Vaping Digest 24th August
Monday’s News at a glance:
Cigarette Sales Increase as Vaping Bans Push People Back to Smoking – Tobacco lobby influenced ministers, won possible delay in cigarette price rise – Fag Fires Blaze During COVID – Tobacco Cos. Line Up to File PMTAs – Health regulator confirms e-cigarette ban – Bogus Vaping Study Puts Millions of Lives at Risk – E-cigarettes Less Addictive Than Cigarettes – Nicotine Science and Policy Daily Digest
As Vaping Bans Push People Back to Smoking – Guy Bentley
In news that seems to fit with the 2020 memes: Cigarette sales have increased during the coronavirus pandemic.
People are spending less money than they would have on things like leisure activities and vacations. “They are also switching back to traditional cigarettes from vaping devices in the wake of federal restrictions on e-cigarette flavors,” The Wall Street Journal reports. Earlier this year, the federal government banned some pod and cartridge-based e-cigarettes flavors that were the most popular option for adults who switched from traditional cigarettes to vaping.
E-cigarettes have been demonstrated, beyond any reasonable doubt, to be safer than cigarettes. A host of studies have shown that vaping is more effective in helping smokers quit than nicotine patches or gum…
Won possible delay in cigarette price rise – DutchNews
Pro-tobacco lobby groups were able to water down tough measures to combat smoking in a national agreement to boost public health, according to a new report by journalists at The Investigative Desk and Follow The Money.
The agreement dates from 2018 and aims to slash the number of smokers in the Netherlands to 5% by 2040.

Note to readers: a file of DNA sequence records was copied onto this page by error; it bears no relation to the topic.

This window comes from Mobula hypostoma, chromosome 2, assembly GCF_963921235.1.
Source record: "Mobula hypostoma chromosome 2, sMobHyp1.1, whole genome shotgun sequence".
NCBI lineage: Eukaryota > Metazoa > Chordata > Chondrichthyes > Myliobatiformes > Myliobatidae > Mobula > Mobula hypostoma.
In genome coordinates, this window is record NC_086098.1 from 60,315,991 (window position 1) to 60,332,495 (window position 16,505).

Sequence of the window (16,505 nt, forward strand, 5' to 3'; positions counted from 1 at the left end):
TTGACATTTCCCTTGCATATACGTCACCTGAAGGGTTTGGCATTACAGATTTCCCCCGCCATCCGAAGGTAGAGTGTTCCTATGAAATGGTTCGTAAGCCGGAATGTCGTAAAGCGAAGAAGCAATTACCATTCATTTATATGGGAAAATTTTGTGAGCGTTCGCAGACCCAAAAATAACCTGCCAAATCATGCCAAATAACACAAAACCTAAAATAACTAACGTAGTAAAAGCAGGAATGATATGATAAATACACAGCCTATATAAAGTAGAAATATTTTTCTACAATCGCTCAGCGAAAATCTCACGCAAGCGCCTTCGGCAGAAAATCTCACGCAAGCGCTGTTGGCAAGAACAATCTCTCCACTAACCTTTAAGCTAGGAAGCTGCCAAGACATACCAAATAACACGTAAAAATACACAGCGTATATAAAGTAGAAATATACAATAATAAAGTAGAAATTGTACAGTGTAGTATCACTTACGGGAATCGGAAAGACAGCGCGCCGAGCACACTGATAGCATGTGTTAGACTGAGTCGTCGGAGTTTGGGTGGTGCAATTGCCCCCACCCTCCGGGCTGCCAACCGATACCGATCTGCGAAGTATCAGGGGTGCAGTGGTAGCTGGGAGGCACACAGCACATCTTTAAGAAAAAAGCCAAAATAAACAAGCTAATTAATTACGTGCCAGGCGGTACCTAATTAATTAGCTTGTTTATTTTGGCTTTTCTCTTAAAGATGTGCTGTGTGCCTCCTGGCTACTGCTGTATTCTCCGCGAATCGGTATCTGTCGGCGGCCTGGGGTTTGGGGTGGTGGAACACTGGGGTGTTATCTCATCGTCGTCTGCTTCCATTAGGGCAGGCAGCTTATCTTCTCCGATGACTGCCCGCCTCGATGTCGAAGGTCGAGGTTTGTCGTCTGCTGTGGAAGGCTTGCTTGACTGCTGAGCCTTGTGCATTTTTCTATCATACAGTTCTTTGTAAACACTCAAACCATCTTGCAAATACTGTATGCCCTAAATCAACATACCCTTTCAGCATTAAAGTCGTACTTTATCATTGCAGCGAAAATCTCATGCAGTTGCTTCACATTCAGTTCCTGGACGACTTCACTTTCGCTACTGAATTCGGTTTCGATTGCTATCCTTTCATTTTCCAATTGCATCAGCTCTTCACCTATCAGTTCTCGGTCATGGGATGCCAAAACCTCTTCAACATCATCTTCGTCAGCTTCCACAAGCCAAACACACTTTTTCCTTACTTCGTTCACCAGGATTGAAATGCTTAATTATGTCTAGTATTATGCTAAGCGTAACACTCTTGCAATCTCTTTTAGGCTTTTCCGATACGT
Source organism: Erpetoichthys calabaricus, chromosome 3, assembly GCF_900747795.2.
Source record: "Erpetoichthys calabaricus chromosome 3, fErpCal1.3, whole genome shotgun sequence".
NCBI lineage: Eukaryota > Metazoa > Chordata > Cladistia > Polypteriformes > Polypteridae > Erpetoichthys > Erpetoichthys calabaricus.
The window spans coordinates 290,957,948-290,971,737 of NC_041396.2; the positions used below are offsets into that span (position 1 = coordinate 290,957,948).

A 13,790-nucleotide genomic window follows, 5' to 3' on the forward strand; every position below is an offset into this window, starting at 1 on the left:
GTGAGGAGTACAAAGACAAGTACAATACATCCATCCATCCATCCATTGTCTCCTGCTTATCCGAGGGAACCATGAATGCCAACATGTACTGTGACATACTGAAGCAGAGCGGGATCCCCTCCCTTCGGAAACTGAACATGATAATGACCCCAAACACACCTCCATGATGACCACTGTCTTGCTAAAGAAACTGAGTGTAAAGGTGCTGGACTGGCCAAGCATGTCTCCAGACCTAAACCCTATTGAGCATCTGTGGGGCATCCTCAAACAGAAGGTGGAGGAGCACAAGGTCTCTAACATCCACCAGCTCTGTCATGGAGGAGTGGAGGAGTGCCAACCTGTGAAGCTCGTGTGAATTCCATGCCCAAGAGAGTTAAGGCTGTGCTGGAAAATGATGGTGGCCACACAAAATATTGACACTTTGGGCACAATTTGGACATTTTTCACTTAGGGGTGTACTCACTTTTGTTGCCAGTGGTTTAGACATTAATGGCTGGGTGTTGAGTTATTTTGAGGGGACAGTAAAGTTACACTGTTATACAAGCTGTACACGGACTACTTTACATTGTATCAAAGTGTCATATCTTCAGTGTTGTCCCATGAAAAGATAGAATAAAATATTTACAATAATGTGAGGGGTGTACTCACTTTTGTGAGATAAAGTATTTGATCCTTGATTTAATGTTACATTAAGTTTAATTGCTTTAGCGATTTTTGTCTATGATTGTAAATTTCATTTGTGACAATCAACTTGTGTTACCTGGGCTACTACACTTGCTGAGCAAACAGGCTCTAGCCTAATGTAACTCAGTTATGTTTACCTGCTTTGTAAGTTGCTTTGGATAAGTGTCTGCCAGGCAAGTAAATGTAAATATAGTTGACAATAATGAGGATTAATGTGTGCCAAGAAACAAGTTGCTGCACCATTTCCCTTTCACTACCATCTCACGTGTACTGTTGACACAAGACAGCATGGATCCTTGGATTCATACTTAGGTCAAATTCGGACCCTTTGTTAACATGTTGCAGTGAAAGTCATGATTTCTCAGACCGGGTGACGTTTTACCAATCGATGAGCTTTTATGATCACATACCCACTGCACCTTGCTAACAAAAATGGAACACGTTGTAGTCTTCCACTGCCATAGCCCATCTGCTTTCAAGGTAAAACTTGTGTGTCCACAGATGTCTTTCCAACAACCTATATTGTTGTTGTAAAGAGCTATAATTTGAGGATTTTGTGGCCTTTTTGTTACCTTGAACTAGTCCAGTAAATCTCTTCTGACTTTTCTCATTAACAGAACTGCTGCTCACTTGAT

However, the research – based on interviews, information obtained under freedom of information laws and draft reports – shows that the tobacco lobby was able to influence the agreement in several ways.
In the original plan the price of a packet of cigarettes was due to rise to €10 by 2023. However, thanks to the intervention of the tobacco lobby, the automatic increase in price has been replaced by a pledge to ‘evaluate’ the impact of the current price of €8, the report states.
Dave Cross, Planet of the Vapes
Action on Smoking and Health (ASH UK) performed some incredible statistical gymnastics to claim millions quit smoking during the COVID lockdown, but the truth is probably clearer from fire service statistics. The London Fire Brigade says household smoking-related fire callouts soared by 20% during this period.
Despite ASH UK using unreliable extrapolations to claim millions quit tobacco during the lockdown, Pharmacy2U reported a rise of 61% in mental health medication prescriptions – 92% in 20-29 year-olds. Poor mental health has always been linked smoking. In Greater London, the reported rise was 54%.
This is astonishing even by the tobacco control industry’s vile standards. Firstly, it claims something false is “known” after years of saying “we just don’t know” about vaping because they demand 40 years of data if you say #ecigs helped you quit smoking 1/3 https://t.co/hV4om43tnu
— Dick Puddlecote (@Dick_Puddlecote) August 23, 2020
“Worldwide, e-cigarettes have generated simultaneously an intensity of enthusiasm and a level of dread never previously experienced in tobacco control. The debate is heated, driven as much by emotions and philosophies as by facts.”https://t.co/eK98rvOYBI
— Jukka Kelovuori (@jkelovuori) August 23, 2020
The clock is ticking for tobacco companies to file premarket tobacco product applications (PMTAs) with the Food and Drug Administration (FDA) for electronic nicotine delivery systems (ENDS) and other newly deemed tobacco products.
Under the 2009 Family Smoking Prevention and Tobacco Control Act, the FDA must approve PMTAs for newly deemed tobacco products — including electronic cigarettes and vapor products — to remain on the market.
In summer 2019, District Judge Paul Grimm of the U.S. District Court for the District of Maryland set a May 12, 2020 deadline for companies to submit their applications to the agency. However, this April, Grimm agreed to extend the deadline to Sept. 9, 2020 as tobacco companies and the FDA weather the challenges of the COVID-19 pandemic.